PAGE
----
Imaging with multiples using linearized full-wave inversion

Next: Multiple imaging with towed Up: Wong et al.: Linearized Previous: Introduction

# Theory

LFWI poses the imaging problem as an inversion problem by linearizing the wave-equation with respect to our model ( ). We define our model to be a weighted difference between the migration slowness ( ) and the true slowness ( ):

 (1)

Assuming that the earth behaves as a constant-density acoustic isotropic medium, we linearize the wave equation and apply the first-order Born approximation to get the following forward modeling equation:

 (2)

where represents the forward modeled data, is the temporal frequency, is a function of the image point , is the source waveform, and is the Green's function of the two-way acoustic constant-density wave equation over the migration slowness. Note that is actually -dependent and is a function of only. It is important to point out that the adjoint of the forward-modeling operator is the migration operator:

 (3)

The inversion problem is defined as minimizing the least-squares difference between the synthetic and the recorded data:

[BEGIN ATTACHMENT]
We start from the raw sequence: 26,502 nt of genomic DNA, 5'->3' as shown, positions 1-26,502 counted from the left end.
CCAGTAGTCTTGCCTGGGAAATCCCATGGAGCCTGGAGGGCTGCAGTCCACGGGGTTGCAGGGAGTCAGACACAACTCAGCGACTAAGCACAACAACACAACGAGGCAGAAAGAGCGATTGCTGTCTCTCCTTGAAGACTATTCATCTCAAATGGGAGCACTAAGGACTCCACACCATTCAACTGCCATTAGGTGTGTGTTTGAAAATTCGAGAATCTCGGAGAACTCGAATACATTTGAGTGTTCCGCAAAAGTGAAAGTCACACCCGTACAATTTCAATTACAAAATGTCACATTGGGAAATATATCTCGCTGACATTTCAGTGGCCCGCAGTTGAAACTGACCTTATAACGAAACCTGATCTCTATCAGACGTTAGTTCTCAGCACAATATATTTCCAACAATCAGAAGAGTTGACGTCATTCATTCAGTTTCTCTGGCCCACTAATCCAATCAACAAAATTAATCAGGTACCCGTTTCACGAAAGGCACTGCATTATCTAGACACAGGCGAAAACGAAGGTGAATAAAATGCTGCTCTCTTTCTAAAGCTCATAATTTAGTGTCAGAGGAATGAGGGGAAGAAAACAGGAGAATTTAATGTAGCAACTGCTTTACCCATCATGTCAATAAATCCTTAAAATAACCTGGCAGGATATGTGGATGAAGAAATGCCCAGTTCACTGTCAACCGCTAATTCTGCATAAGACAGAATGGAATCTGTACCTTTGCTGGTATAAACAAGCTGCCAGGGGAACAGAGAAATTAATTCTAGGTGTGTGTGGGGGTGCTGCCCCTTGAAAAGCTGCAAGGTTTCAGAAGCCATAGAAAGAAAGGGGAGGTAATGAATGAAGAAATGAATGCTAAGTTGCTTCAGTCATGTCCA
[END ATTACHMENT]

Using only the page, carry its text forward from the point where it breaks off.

(4)

where is the forward-modeling operator that corresponds to equation 2.

At first glance, equation 2 seems to only generate singly scattered events (e.g. Figure 1 a). To clarify, the term scattering includes both diffraction and reflection. However, if we construct our propagator ( ) using the two-way wave equation, equation 2 can actually generate multiply scattered events. In figure 1 b, the ray path reflects off a salt flank and then the horizontal reflector. If the sharp salt-flank boundary already exists in the migration velocity, then the scattering off the salt flank is automatically generated by the propagator (Green's function). Figure 1 (c) and (d) shows two triply scattered events. Single circles (in purple) show scattering off the migration velocity, while double circles (in green) show scattering off the model .

Subsections
 Imaging with multiples using linearized full-wave inversion

Next: Multiple imaging with towed Up: Wong et al.: Linearized Previous: Introduction

2012-05-10